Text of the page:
Wednesday, November 26, 2014

Monster Mash / Atlantic City Marathon Double

If you read my previous post about my road trip to Ironman Wisconsin, I hinted at having something a bit crazy planned for my next state highpoint. Well, after I decided to try and do a marathon in every state (roughly the time of number 3), I started looking for fall marathons, particularly anything within reasonable proximity of a state highpoint I hadn't done yet. I wound up focusing on Delaware, since it's a super easy highpoint and it's something of an outlier on a map of completed highpoints, being surrounded by states I've already done. I found two marathons quite close, the Monster Mash Marathon in Dover, DE, and the Atlantic City Marathon (New Jersey). I wasn't sure which I wanted to do, and then I realized since Dover is on a Saturday and AC the next day, it would be possible to do both in one trip. I floated the idea in my head for a while, ran it by my running coach, put it out to my Facebook friends, and essentially couldn't come with any reason NOT to do a double. I figured if I can finish an Ironman, there shouldn't be any reason I couldn't do marathons on consecutive days. So the weekend of October 18-19 added two tick marks each to three state lists- marathons, highpoints, and Capitols (bringing me to 7, 42+DC, and 32 respectively).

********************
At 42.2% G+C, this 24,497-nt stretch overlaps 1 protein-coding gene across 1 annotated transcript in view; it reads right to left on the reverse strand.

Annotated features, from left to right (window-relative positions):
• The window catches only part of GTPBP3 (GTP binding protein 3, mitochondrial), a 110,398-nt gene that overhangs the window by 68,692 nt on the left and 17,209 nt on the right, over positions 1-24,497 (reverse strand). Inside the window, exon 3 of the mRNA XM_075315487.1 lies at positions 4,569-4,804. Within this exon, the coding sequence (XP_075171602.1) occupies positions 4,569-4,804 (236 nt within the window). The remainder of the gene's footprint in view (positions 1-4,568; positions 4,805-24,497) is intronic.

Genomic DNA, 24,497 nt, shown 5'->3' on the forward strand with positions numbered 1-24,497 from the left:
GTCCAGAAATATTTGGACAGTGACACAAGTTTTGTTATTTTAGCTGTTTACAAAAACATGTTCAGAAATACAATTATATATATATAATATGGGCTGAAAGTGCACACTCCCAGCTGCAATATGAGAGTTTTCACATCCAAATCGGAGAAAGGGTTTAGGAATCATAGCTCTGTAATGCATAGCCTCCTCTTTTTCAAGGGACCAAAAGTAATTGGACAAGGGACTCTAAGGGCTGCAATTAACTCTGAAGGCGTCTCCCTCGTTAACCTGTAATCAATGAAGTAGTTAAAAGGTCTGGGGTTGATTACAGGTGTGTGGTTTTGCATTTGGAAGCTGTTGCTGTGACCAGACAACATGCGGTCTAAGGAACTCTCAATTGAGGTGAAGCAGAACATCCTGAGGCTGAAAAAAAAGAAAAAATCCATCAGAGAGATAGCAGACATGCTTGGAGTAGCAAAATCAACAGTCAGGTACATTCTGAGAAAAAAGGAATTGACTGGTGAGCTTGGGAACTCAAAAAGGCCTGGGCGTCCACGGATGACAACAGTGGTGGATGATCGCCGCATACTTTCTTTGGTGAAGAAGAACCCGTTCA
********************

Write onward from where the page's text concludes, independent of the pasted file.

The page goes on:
I didn't really do much of anything special to train for the double. Not that I ever do anything normal, but for the most part my training was fairly typical for a marathon. Actually, no. It was more like: Recover from Ironman Wisconsin ✓. Torture test ✓. Good to go ✓. The torture test was two weeks before the marathons, wherein I ran four separate times over the weekend (Saturday and Sunday morning and evening, 6-12 miles each time) for a total of 32 miles. It went fairly typically of my long runs- start too fast, walk/run the later miles- but the good thing was that some of the miles Sunday evening were sub-9 minutes. Instead of a sensible rest the weekend before the races, I volunteered for the city's bike-share program during the Austin City Limits festival, riding the bikes about a half mile and then running back, 20-odd times.